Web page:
Chief Petty Officer Henry William Cantle


National Archives catalogue reference - WO 208/3320/65


Name: CMX 59227 Chief Petty Officer Cantle, Henry William, R.N.

Unit: H.M.S. Bedouin.

Captured: Off Pantelleria, 15th June 1942.

Escaped: On way to station, Chiavari, 13th September 1943.

Left: Gibraltar, 27th May 1944.

Arrived: Swindon, 28th May 1944.

Date of Birth: 30th May 1916.

R.N. Service: Since 28th February 1939.

Peacetime Profession: Royal Navy.

Private Address: 126, Sidcup Road, Lee, London, S.E.12.


(Map references are to series ITALY, 1:250,000).




H.M.S. BEDOUIN was torpedoed off PANTELLERIA on 15 Jun 42. More than 200 of the crew were rescued after having been in the water for seven and a half hours, and were taken by an Italian Red Cross ship to PANTELLERIA, whence after ten or fourteen days we were moved to SICILY. In SICILY we were kept for four or five weeks in a transit camp at CASTELVETRANO.




Camp 52 (CHIAVARI) from end Aug 42 till 8 Sep 43.








The Commandant at Campo 52, in announcing the conclusion of the Armistice to the P/W on 8 Sep 43, said that he, his officers, and his men would defend us from the Germans. At midday on 9 Sep, however, three lorry-loads of well-equipped German troops took possession of the camp without the Italians offering any resistance. As the Germans came into the camp a few of us tried to leave from the other side, but were stopped by the Italian sentries. The Germans were very nervous and appeared to be expecting that there would be Commando landings to help us. Throughout the first three or four nights the Germans kept firing their Tommy-guns and sprayed the camp several times. During the first three days six P/W (no names) were wounded while lying in their bunks.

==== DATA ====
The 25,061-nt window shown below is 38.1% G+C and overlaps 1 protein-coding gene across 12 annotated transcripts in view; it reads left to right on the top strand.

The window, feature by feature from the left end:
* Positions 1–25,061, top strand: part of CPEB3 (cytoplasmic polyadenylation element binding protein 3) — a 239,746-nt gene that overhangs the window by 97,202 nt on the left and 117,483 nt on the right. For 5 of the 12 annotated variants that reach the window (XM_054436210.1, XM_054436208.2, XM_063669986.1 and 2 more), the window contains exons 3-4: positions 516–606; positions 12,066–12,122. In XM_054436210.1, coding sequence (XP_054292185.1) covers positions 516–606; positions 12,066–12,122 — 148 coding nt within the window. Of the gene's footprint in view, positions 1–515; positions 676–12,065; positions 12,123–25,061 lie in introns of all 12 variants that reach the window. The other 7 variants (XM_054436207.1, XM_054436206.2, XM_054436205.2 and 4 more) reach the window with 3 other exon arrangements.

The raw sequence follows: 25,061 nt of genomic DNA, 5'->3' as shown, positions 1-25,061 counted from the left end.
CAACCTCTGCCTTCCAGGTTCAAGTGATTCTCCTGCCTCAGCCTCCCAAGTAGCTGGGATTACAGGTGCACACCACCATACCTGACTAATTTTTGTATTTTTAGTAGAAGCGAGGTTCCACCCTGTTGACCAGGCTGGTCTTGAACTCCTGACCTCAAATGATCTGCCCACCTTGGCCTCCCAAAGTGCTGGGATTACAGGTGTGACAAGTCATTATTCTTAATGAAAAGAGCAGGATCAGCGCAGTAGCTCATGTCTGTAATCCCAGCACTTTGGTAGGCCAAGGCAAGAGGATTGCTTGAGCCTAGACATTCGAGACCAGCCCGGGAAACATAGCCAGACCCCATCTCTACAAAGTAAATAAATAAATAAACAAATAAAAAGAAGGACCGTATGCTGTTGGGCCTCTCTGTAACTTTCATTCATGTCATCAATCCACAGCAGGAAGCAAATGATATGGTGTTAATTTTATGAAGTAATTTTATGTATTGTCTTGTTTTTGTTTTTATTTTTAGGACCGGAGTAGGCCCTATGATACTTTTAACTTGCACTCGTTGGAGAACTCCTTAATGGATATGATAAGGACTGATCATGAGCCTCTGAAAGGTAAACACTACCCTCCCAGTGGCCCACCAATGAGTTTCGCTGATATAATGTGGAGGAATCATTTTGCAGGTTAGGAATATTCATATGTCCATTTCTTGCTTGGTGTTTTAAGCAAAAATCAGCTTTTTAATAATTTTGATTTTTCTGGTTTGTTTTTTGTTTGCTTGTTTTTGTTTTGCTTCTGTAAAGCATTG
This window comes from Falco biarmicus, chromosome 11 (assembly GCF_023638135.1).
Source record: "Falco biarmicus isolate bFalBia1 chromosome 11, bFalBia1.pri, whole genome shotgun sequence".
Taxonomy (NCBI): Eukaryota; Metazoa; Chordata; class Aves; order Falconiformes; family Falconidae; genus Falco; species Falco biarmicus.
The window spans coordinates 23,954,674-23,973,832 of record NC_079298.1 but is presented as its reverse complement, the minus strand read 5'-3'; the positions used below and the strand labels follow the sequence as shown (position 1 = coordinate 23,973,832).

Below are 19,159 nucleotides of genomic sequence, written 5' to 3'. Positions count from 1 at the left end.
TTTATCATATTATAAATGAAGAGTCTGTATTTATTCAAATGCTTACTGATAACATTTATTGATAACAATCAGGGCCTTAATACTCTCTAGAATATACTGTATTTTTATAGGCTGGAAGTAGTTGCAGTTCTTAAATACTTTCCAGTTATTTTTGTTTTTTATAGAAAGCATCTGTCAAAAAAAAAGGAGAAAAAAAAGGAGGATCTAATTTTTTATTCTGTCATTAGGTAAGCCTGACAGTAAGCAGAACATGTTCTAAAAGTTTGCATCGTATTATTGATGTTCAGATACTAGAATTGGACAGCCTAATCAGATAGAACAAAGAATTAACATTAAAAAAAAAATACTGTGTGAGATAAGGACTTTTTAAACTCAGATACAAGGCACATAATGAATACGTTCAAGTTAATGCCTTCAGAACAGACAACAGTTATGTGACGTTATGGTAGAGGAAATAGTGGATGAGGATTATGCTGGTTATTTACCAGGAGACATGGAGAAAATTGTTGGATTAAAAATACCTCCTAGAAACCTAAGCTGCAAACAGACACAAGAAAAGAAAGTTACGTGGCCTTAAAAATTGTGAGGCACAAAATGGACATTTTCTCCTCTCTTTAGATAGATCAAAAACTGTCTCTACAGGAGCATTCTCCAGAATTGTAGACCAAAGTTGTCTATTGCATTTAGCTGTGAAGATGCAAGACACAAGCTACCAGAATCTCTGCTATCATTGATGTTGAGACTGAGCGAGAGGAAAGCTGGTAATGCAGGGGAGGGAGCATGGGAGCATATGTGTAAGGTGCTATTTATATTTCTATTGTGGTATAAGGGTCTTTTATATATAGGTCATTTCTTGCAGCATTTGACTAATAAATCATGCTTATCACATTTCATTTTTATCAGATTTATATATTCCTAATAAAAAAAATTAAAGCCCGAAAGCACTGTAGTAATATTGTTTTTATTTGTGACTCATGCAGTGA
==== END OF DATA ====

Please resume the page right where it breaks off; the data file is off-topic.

On the night of 10 Sep I made my first attempt to escape. I dropped out of a window and crawled along a depression in the grass till I reached the wire. As I had to break the wire with my hands, it took me some time to get through three sets of wire. Just as I had broken the last set of wire I was seen by a German patrol. I was taken before the duty officer who, having heard me admit that I had read and understood the order that no one was to escape, said there was no excuse for me and that I would be shot in the morning. I was put into solitary confinement. Each day, however, my German guards were changed, and by the end of my third day in the cells the guards did not know the reason for my being there. I was let out of the cell at 0600 hrs on 13 Sep, being told to fall in on the road outside the camp at 0800 hrs in a party leaving for GERMANY.